Educational Research: Improving the Quality of Education

Most people currently agree on the value of young children attending preschool programs, but this was not always so. It has only been in the last several decades that investigative studies showed that youngsters who attend preschool perform better in their long-term school careers. This is just one of the many improvements that have come about in instruction as the result of educational research.

According to a book on the subject by Gary J. Anderson of McGill University and Universalia Management Group, research focusing on educational methods usually does the following:

  • Seeks an answer to a problem
  • Involves gathering new information or using existing information in a new way
  • Is based upon perceptible experience or observable evidence
  • Use accurate observation and description
  • Makes use of precisely designed processes and rigorous examination
  • Develops theories that help to understand or predict the outcome of the research
  • Requires familiarity with the field and skill in gathering and analyzing data
  • Seeks an impartial, unbiased solution and puts great emphasis on substantiating the results
  • Is a long, slow process that often redefines its aims as the research goes on
  • Is thoroughly documented and described to others interested in the problem

There are two basic types of educational research. Basic or academic research is more theoretical in concept. It is usually conducted by researchers in academic settings working on their graduate or doctoral degrees who seek to develop, test, or modify certain hypotheses about education. Applied research is commonly contracted by a sponsor and is focused on finding practical solutions to existing problems.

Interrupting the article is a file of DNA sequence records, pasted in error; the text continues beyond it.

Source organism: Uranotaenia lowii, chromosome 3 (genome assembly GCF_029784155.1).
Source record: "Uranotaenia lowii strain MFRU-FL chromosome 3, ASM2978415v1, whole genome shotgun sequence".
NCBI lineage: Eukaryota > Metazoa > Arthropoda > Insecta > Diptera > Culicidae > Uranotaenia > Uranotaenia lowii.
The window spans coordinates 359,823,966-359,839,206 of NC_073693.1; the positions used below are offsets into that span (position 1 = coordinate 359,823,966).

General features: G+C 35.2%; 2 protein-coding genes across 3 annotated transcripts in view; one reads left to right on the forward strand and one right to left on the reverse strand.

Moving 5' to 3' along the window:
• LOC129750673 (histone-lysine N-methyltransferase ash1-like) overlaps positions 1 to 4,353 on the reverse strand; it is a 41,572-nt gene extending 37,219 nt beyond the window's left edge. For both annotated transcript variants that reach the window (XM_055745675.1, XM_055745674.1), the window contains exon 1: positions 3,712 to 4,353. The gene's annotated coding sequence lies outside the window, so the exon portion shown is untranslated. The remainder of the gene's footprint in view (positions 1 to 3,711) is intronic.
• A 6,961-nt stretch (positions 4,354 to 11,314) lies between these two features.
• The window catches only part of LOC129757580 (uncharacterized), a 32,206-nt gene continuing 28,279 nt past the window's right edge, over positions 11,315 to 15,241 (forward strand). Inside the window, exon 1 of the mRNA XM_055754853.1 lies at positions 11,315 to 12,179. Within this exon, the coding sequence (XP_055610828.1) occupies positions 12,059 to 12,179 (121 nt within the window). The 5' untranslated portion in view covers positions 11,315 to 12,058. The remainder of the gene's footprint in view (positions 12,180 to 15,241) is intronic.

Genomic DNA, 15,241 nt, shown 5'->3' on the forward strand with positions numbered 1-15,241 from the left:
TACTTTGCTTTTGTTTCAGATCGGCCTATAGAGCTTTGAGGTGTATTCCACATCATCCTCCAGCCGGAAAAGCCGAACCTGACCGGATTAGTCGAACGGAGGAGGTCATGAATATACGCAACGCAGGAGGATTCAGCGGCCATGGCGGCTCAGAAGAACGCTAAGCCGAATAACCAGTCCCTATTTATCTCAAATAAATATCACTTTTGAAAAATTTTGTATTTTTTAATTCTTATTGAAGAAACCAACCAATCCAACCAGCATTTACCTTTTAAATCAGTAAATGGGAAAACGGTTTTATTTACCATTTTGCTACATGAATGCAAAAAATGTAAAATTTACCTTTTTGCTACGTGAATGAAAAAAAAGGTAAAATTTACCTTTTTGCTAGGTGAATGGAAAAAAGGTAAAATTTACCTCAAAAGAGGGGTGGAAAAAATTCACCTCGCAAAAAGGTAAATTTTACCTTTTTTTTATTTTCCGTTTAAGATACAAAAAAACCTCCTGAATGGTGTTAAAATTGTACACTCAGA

Most research into different educational concepts uses the scientific method of investigation. This process involves four steps:

  • Developing a hypothesis (a specific prediction, usually based on a generally accepted theory or explanation)
  • Designing a test of the hypothesis
  • Collecting data
  • Accepting or rejecting the hypothesis (if the hypothesis is accepted, then the theory it is based on has been confirmed)

For example, one of the most famous educational research studies included Swiss psychologist Jean Piaget’s test of conservation tasks in young children based on his theory of the four stages of cognitive development. If a child between the ages of four and seven is shown two identical glasses containing the same amount of water, he or she can usually recognize that they hold the same amount. However, if one of the glasses of water is then poured into a taller, narrower glass, the child typically says that the two glasses now contain different amounts of liquid. This tends to confirm Piaget’s theory that children in the preoperational stage of cognitive development do not recognize conservation (the awareness that changing something’s appearance does not change its basic properties).

Recent educational studies have focused the following issues:

  • The characteristics of effective teachers
  • The use of pretesting on new material to increase eventual test scores
  • Improving reading comprehension by concentrating on content rather than reading strategies
  • Classroom management strategies
  • Boosting parent participation
  • Cooperative learning in effective math programs
  • Improving performance in bilingual students by integrating geography with reading instruction